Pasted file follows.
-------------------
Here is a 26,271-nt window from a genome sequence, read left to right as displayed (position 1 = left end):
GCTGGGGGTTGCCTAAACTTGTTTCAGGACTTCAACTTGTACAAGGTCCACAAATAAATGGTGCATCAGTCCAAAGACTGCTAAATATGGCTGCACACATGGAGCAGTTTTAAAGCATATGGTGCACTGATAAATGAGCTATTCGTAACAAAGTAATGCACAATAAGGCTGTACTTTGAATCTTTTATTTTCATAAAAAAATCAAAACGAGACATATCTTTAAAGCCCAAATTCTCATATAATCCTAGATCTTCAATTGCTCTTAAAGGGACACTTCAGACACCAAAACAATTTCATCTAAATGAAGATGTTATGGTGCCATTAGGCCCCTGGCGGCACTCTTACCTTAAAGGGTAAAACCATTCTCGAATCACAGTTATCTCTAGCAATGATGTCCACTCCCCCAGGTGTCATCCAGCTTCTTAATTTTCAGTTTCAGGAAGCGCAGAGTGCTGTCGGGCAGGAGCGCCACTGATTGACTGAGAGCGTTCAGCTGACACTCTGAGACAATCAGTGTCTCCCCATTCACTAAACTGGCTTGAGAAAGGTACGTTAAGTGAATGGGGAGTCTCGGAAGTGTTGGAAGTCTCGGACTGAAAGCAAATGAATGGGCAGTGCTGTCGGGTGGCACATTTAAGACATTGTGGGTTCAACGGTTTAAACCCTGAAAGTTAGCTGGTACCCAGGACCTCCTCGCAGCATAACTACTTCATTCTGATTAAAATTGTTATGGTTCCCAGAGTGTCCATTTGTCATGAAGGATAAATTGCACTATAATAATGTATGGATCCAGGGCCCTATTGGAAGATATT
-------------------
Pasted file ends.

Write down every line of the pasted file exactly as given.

Here is a 26,271-nt window from a genome sequence, read left to right as displayed (position 1 = left end):
GCTGGGGGTTGCCTAAACTTGTTTCAGGACTTCAACTTGTACAAGGTCCACAAATAAATGGTGCATCAGTCCAAAGACTGCTAAATATGGCTGCACACATGGAGCAGTTTTAAAGCATATGGTGCACTGATAAATGAGCTATTCGTAACAAAGTAATGCACAATAAGGCTGTACTTTGAATCTTTTATTTTCATAAAAAAATCAAAACGAGACATATCTTTAAAGCCCAAATTCTCATATAATCCTAGATCTTCAATTGCTCTTAAAGGGACACTTCAGACACCAAAACAATTTCATCTAAATGAAGATGTTATGGTGCCATTAGGCCCCTGGCGGCACTCTTACCTTAAAGGGTAAAACCATTCTCGAATCACAGTTATCTCTAGCAATGATGTCCACTCCCCCAGGTGTCATCCAGCTTCTTAATTTTCAGTTTCAGGAAGCGCAGAGTGCTGTCGGGCAGGAGCGCCACTGATTGACTGAGAGCGTTCAGCTGACACTCTGAGACAATCAGTGTCTCCCCATTCACTAAACTGGCTTGAGAAAGGTACGTTAAGTGAATGGGGAGTCTCGGAAGTGTTGGAAGTCTCGGACTGAAAGCAAATGAATGGGCAGTGCTGTCGGGTGGCACATTTAAGACATTGTGGGTTCAACGGTTTAAACCCTGAAAGTTAGCTGGTACCCAGGACCTCCTCGCAGCATAACTACTTCATTCTGATTAAAATTGTTATGGTTCCCAGAGTGTCCATTTGTCATGAAGGATAAATTGCACTATAATAATGTATGGATCCAGGGCCCTATTGGAAGATATT